Research Team, 22 March 2019

It was a mixed week for markets as the Federal Reserve kept interest rates unchanged, and as UK Prime Minister Theresa May formally asked the European Union for a three-month extension to Brexit. Locally, the NZX 50 hit a record on Tuesday but fell from its highs later in the week. 

Listed milk processors Synlait Milk and Fonterra both reported interim results on Wednesday. Fonterra announced a return to profitability reporting a net profit after tax of $80m, although normalised earnings of $323m were down 29% on the same period last year. Shares traded down 2.5% following the result. 
The market had anticipated a strong result from Synlait but investors were left disappointed. The company reported a half year net profit after tax of $37.3m, down 9.6% on the same period last year, with lower margins on infant sales being the major contributing factor. Synlait remains on track to deliver 41000-45000 MT of infant formula for FY19 with significantly higher volumes predicted for the second half of the year, driven by strong growth of the a2 Milk Company’s infant formula.
Off the main index, Metro Performance Glass downgraded EBIT guidance to $25m for FY19, marking the second downgrade the company has made this year. The downgrade was driven by a weaker than expected performance out of Australia. At the time of writing, shares were down more than 16% for the week. 

Global dairy commodity prices continued to tick higher, with the Global Dairy Trade price index climbing 1.9%.

The headline index is now 22% higher since the November 2018 lows and the highest since September 2017. Key product group whole milk powder continued to grind higher, up 4.0%. Rennet casein and butter posted the most dramatic moves, up 9.7% and 9.3% respectively. While at the other end of the spectrum, the price of anhydrous milk fat dropped 3.1%, skim milk powder fell 2.4% and lactose slipped by 1.0%.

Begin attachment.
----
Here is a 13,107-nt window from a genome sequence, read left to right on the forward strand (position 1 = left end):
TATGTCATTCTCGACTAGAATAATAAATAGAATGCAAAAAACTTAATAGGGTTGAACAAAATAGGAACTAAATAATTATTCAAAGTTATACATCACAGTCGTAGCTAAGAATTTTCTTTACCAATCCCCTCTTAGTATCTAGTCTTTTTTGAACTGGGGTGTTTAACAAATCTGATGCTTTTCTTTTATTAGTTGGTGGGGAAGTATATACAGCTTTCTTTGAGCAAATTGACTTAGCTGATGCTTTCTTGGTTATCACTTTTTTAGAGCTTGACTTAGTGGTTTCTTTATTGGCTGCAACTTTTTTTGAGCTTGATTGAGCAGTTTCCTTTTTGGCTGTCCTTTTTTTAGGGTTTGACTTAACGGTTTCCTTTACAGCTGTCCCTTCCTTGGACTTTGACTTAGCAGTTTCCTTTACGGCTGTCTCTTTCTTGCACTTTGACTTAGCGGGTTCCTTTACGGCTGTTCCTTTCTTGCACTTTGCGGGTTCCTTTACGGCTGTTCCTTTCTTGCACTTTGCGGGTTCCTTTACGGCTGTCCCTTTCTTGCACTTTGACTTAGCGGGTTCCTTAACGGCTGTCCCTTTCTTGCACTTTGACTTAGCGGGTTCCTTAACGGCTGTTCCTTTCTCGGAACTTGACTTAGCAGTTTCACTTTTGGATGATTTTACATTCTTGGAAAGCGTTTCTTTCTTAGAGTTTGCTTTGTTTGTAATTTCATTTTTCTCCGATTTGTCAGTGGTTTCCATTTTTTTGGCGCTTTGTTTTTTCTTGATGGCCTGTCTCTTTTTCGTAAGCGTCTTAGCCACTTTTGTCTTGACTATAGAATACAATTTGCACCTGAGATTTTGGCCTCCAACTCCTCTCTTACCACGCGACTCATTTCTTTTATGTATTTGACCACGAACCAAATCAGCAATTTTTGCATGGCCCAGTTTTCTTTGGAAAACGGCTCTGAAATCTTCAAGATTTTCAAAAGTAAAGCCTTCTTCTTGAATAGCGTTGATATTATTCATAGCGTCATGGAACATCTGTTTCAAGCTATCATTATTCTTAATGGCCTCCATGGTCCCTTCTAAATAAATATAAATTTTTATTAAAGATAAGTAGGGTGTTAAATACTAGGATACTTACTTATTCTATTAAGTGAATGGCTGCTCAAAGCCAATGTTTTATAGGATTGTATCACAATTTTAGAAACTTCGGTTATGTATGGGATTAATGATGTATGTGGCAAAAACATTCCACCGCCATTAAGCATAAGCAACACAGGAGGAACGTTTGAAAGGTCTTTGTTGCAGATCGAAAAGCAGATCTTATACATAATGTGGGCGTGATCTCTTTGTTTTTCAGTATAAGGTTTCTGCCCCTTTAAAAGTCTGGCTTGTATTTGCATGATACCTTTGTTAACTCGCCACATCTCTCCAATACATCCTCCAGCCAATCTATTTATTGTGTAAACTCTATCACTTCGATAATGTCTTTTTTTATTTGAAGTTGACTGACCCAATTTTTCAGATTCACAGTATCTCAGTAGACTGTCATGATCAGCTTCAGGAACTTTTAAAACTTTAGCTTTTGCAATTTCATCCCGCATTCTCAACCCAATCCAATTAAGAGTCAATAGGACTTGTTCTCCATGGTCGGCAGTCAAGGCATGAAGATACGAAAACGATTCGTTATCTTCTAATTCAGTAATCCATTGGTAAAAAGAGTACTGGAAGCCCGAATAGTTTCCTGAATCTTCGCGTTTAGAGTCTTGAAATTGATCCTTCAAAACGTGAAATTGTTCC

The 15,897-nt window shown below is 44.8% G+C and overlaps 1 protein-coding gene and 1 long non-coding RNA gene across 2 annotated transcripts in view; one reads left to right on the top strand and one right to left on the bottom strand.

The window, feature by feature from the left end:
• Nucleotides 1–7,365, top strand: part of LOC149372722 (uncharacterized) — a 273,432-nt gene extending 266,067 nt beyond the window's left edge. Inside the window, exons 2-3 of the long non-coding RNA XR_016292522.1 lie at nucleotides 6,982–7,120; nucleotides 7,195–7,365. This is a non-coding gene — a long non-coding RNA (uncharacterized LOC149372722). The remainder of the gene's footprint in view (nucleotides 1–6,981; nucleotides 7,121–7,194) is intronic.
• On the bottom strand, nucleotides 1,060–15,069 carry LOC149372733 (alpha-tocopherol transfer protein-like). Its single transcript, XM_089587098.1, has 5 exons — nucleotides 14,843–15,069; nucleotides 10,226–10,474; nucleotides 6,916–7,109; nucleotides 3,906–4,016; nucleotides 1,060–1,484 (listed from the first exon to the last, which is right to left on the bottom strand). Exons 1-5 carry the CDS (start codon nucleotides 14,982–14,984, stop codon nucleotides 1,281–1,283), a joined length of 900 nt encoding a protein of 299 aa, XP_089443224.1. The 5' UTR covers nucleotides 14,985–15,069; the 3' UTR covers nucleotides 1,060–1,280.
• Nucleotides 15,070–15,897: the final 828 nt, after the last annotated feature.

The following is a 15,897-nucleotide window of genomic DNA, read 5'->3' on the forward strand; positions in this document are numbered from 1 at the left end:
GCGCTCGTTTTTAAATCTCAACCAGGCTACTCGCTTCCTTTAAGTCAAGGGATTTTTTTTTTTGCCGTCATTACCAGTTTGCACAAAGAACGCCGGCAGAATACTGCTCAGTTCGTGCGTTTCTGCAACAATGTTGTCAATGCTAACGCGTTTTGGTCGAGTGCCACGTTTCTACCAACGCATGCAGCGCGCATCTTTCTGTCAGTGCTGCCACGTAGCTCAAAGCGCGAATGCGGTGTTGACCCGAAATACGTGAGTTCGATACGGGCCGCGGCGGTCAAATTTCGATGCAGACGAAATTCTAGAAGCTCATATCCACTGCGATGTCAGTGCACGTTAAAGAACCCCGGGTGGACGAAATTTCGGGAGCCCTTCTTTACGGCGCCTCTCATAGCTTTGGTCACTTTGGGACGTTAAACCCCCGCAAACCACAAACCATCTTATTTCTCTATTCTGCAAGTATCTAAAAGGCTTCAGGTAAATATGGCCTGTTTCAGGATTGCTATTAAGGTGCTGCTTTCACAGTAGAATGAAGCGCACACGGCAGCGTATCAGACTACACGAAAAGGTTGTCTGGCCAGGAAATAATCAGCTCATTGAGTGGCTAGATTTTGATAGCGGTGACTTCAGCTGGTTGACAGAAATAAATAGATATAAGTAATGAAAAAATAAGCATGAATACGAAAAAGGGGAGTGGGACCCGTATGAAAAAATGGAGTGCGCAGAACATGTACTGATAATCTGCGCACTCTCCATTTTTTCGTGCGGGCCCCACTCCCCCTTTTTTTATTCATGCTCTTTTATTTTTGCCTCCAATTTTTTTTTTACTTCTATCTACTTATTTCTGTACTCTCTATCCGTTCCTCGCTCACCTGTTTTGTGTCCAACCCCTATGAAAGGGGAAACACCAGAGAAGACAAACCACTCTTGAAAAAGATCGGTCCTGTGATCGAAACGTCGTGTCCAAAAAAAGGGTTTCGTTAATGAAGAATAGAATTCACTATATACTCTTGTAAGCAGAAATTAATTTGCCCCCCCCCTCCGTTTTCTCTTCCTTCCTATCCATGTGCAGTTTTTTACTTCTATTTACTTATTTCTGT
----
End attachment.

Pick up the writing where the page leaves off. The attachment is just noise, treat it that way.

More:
The Federal Reserve announced its decision to leave interest rates unchanged following a two-day policy meeting, saying economic growth has slowed.

As widely expected, the Fed decided to maintain the target range for the federal funds rate at 2.25% – 2.5% and indicated interest rates are likely to remain unchanged for the remainder of the year. The central bank also noted overall inflation has declined due to lower energy prices but said inflation of products other than food and energy remain near 2%. The Fed reiterated that it will be patient as it determines future adjustments to interest rates to support sustained economic expansion, strong labour market conditions and inflation near 2%.
Fed Chair Jerome Powell said the US economy is in ‘good shape’ and that the outlook is ‘positive’. Still, he said there are ongoing risks, including those related to Britain’s exit from the European Union, US trade talks with China, and even the outlook for the US economy, which he said the Fed is watching closely. Benchmark US indexes moved higher after the statement and Treasury yields dropped to the lowest since early January. 

Staying in the US, President Donald Trump said on Wednesday negotiations on its trade dispute with China are coming along nicely.

However, Trump warned that he would not lift tariffs on Chinese goods until he is sure the country is abiding by the terms of the potential agreement. US Trade representative Robert Lightihzer and Treasury Secretary Steven Mnuchin will travel to China this week for more talks, with the goal of closing a deal by the end of April. 

Turning to the UK, Prime Minister Theresa May formally asked the EU for a three-month extension to Brexit.

May said that she deeply regretted her decision to seek a Brexit extension from the European Union and she urged MP’s, who have twice previously rejected her plan, to back her now. She said ‘this delay is a matter of great personal regret for me’ and that she was not prepared to delay Brexit any further than June 30.